Colombian voters casting a ballot

Colombian voters head to the polls October 25. (Image: AP)


Colombia Update: Races to Watch beyond Bogota

By Holly K. Sonneland

Days before Colombia’s local elections, we give a rundown of races in Medellin, Cali, Cartagena, and more.

Days before Colombia’s local elections, some races have clear frontrunners, but it will come down to the wire on others. On Sunday, voters will choose governors in all 32 departments, mayors in every one of the 1,102 municipalities, and officials for some 12,000 other municipal posts. The winners will be sworn in on January 1, 2016. As the last days of the campaigns wind down—and the country’s voter registry department is scrambling to reinstate more than 1 million voter registrations it announced last weekend had been accidentally annulled—we take a look at key races around the country beyond the mayoral race in Bogota.

The most recent poll numbers are from the so-called Big Survey, conducted by Ipsos-Napoleón Franco for a group of Colombian media outlets, unless cited otherwise; see below for city-by-city charts, with Bogota included for comparison. All demographic information is from ProColombia.

Medellin, Antioquia department
Population: 3.8 million (city), 6.5 million (department)

In the race to replace the popular Aníbal Gaviria as mayor of Colombia’s second-largest city, Juan Carlos Vélez (Democratic Center) doubled his lead from six to 12 points over independent candidate Federico Gutiérrez in the last month of campaigning and is the only candidate of the top four who’s seen his support go up in recent weeks. A former senator, Vélez also served in a minor post in ex-President Álvaro Uribe’s administration and is a close ally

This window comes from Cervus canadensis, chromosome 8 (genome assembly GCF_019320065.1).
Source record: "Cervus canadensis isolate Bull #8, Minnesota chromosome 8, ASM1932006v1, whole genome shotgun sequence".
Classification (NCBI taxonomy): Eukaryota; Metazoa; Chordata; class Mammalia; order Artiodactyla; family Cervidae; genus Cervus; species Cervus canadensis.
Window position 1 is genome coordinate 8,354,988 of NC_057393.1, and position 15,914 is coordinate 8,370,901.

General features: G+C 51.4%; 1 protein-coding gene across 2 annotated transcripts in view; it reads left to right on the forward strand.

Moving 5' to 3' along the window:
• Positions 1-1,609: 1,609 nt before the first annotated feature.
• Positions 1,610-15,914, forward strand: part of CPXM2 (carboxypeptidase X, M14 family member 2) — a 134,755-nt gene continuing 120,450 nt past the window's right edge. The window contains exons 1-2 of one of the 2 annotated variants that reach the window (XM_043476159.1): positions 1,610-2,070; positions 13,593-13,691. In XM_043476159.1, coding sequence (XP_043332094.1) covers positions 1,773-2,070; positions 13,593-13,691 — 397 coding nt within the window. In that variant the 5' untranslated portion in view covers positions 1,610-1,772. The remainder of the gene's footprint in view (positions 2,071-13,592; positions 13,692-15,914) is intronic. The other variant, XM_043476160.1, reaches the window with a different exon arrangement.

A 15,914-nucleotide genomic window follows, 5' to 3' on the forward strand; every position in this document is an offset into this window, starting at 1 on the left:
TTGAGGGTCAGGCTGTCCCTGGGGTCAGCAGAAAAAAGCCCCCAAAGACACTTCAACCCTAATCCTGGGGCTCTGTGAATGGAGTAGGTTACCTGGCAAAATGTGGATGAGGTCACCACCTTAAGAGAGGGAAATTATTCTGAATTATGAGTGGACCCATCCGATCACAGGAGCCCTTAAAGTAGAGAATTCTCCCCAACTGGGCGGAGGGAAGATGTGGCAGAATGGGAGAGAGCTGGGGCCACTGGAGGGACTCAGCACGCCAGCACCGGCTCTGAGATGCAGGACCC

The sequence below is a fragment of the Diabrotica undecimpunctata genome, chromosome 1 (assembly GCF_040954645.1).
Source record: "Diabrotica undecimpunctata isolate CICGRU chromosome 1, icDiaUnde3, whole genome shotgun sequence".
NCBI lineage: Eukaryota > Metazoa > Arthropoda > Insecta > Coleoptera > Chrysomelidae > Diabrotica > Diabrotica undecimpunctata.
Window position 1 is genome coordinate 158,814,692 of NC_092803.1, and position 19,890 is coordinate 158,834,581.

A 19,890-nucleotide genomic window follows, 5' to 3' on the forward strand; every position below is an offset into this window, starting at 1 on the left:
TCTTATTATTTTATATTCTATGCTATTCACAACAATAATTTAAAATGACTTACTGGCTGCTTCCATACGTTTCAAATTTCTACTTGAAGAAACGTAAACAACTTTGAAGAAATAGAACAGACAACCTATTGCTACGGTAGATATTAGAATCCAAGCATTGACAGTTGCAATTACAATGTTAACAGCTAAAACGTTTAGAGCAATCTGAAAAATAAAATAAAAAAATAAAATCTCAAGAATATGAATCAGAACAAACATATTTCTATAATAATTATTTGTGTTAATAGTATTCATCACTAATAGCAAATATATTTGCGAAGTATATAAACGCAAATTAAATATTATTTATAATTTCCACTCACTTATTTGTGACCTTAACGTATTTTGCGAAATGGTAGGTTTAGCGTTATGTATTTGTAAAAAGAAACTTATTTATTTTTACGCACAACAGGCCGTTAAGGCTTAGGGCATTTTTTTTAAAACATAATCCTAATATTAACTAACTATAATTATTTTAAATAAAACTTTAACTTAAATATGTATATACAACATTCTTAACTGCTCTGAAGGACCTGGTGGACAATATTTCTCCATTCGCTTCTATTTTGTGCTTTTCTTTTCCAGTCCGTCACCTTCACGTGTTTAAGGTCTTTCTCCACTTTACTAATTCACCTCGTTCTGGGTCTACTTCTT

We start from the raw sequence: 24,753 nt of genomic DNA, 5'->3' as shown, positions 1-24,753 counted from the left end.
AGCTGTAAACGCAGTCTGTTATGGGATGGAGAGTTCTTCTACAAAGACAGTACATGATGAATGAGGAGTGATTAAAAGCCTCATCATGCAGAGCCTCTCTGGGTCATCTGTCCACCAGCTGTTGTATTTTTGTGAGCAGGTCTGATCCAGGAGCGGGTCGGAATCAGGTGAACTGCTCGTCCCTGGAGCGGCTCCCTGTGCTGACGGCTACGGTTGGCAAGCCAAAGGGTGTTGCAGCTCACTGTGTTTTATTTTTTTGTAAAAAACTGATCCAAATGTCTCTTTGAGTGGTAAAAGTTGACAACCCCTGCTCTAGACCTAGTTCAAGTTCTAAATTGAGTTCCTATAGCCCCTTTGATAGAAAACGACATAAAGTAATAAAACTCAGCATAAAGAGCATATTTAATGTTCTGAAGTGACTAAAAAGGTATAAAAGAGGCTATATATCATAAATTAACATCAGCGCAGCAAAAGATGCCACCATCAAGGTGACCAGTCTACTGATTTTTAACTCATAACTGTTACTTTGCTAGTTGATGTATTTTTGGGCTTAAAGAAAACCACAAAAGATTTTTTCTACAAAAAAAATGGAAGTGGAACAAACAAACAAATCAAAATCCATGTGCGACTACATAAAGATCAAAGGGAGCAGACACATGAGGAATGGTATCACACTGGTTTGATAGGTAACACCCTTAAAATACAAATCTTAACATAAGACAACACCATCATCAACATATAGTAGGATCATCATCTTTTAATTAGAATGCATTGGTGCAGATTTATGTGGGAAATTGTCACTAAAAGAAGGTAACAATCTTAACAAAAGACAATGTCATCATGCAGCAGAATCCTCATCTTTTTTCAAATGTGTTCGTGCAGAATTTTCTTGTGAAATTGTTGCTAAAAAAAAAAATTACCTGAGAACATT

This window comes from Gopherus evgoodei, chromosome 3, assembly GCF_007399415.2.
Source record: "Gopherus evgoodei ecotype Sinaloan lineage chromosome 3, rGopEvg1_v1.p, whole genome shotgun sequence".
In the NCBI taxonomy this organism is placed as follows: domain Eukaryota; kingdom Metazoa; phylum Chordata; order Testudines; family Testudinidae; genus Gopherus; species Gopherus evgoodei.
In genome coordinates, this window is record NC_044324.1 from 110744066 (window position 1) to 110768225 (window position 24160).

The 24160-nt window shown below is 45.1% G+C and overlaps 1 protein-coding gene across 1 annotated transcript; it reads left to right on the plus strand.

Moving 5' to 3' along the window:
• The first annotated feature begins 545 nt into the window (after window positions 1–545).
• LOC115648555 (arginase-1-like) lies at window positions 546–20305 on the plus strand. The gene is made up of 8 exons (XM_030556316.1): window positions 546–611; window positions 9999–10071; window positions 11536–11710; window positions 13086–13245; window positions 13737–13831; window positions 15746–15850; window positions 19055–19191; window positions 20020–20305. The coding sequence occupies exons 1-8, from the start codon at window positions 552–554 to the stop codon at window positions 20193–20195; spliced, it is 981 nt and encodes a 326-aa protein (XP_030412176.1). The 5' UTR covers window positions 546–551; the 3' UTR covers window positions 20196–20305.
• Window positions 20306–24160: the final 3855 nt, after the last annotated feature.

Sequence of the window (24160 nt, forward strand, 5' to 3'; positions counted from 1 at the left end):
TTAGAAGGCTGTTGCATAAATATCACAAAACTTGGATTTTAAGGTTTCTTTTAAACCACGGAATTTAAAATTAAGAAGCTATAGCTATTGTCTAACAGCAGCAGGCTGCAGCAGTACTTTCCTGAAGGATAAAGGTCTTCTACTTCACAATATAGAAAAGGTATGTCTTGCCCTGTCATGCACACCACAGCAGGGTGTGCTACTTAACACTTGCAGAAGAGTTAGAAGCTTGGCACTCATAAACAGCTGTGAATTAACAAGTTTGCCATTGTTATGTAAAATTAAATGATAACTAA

Improving security is the top campaign issue, with 59 percent of voters saying it should be a main focus on the next mayor’s agenda. While other candidates are proposing new broad-stroke plans to bolster local security forces, Vélez’s involves reinforcing systems already in place. On the popular issue of transportation, he’s proposing to cut rush-hour wait times of Medellin’s metro by half.

In the Antioquia governor’s race, Luis Pérez (Liberal and Radical Change parties) has a seven-point lead* (31 to 24 percent) over his main competitor, Andrés Guerra (Democratic Center). Voters say Uribe’s support of Guerra is the main reason they’d back him, while twice as many say Santos’ endorsement of Pérez has hurt rather than helped Pérez. Outgoing Governor Sergio Fajardo endorsed Federico Restrepo (Commitment to Antioquia party), who’s trailing in third with 9 percent.

Cali, Valle del Cauca department
Population: 2.4 million (city), 4.6 million (department)

The race for mayor of Cali has been razor-thin, but one candidate, businessman Maurice Armitage (We Believe in Cali Citizen Movement) is pulling ahead of ex-Vice President Angelino Garzón (Party of the U). Roberto Ortiz (Liberal Party) is in the running in second—or even in first, depending on the poll. Garzón’s fall in particular is notable, especially given his national political ties. Garzón is linked with President Juan Manuel Santos—he served as his vice president for one term—but even though Santos’ popularity went up 12 points in the city in the last month, Garzón’s dropped nine. But voters’ issues with Garzón might be more homegrown: at the beginning of the campaign season, he was considering running for the more prestigious position of mayor of Bogota, and was forced to clarify that he was running for Cali mayor for its own merits. 

In the race for governor of Valle del Cauca, an ongoing Supreme Court investigation on money laundering charges is not hindering former senator Dilian Francisca Toro (Party of the U), who has a 37-point lead over her nearest competitor.

Mayor of Cartagena
Population: 990,000

Journalist Manolo Duque is the dark horse of this race: in July he was polling at just 8 percent, but since then has surged to a 25-25 percent dead heat with Antonio Quinto Guerra, who’s been leading the race in his first campaign for mayor after spending 10 years on the city council. The two are battling not just each other: 26 percent of cartageneros remain undecided.

Further reading:

*Editor's note: An earlier version of this article described the difference as a "six-point lead." The difference is, in fact, seven points.